Another language? Not a problem. Your child will find new friends even at the Norwegian playground. Food? Everything will probably taste better from your mum’s plate. Sleeping? Every possible positon in every possible mean of transport is fine as long as mum is nearby. If you’re with a baby, locals tend to be friendlier and they treat you like a human not an ATM machine.
Thanks to our travels my daughter is more open to people and the world. She’s not afraid of trying new things. She knows that the effects don’t always appear immediately and sometimes you just have to try hard to achieve your goals.
She relishes the small things on our travels. The colourful shells found on the beach. The unknown fruit given by strangers at bus stops. The music played by street artists. She has learned tolerance for other cultures. She is not shocked at seeing different skin colours or ways of dressing. She enjoys every chance to learn a new language, even if it’s only a few words.
I just want to emphasize that single parents in Poland are often stigmatized, especially mothers. I am often confronted with opinions such as “she can afford to travel because of high alimony” or “it was definitely her fault the guy left her”. All those statements are completely wrong. It is really hard to get any money for your child, even from the government. Benefits? Forget it! We work very hard to have what we have, we often miss having another pair of hands to help us out but that doesn’t mean we should give up. And that’s something a lot of people can’t understand: how determined we are in these situations, to believe and pursue our dreams. Life sometimes plays tricks on us when we least expect it.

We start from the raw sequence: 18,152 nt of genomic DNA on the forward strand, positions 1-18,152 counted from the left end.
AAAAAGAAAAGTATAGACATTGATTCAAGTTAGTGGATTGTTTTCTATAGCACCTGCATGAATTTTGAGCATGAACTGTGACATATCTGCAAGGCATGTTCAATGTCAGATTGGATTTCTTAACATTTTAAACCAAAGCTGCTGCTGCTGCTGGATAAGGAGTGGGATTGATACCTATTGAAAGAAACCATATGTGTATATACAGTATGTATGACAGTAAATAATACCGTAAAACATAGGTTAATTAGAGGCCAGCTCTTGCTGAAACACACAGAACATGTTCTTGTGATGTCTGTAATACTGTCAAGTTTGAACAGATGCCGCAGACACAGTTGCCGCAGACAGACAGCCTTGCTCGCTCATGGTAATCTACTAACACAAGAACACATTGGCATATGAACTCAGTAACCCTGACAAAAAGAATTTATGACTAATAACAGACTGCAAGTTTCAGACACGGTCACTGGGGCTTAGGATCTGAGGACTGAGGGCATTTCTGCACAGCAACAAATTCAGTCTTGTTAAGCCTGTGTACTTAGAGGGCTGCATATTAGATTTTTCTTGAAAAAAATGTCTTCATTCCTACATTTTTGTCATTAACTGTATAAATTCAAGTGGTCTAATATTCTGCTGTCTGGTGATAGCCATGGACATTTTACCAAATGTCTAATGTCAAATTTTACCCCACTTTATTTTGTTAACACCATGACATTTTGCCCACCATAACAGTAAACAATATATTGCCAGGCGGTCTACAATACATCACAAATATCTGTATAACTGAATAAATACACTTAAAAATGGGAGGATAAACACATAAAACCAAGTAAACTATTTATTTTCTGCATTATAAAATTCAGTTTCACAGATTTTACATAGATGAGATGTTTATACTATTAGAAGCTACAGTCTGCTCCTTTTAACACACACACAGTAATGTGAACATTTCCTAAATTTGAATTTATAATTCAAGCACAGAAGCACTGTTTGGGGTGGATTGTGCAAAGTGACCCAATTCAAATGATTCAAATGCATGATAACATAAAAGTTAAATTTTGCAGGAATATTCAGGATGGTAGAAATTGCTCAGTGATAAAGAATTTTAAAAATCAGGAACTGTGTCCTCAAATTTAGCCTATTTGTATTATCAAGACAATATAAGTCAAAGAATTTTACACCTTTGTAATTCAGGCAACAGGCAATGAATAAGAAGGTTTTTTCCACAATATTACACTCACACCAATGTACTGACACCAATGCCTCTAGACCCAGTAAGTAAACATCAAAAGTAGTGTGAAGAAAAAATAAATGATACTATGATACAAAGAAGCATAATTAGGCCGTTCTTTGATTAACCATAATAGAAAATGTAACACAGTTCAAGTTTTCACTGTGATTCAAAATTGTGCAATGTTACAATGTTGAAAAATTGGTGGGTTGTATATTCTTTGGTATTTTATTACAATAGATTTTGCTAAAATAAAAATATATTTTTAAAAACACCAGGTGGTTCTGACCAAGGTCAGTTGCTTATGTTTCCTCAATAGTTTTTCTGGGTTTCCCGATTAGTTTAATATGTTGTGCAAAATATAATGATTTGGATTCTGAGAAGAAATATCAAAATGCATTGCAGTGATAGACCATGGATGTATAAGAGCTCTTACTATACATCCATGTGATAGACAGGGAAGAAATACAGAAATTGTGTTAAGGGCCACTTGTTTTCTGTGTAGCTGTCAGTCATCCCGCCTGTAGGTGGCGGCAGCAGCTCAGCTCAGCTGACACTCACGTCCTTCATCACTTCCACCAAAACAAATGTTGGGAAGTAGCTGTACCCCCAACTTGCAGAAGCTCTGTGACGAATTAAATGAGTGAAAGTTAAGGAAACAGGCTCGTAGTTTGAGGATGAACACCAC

I would like to tell other parents to follow their intuition. If you want to travel – do it! Your child will only help you. You can do it, you’ll become stronger and you’ll believe in your own abilities. You’re the family pillar, not your mom, your grandmother, grandfather, aunt or anyone else. You fight every single day for your child’s future, it’s you checking if they’ve buttoned their jacket or brushed their teeth after breakfast. It’s you reading fairy tales before they fall asleep. It’s you being nervous when they don’t understand fractions, no matter how simply you try and explain it. It’s you worried about how you’ll survive the whole month on only one salary. So believe in yourself, smile in front of the mirror and believe that other things will come with time. And most importantly: accept your life exactly how it is… not everyone has as much luck as you.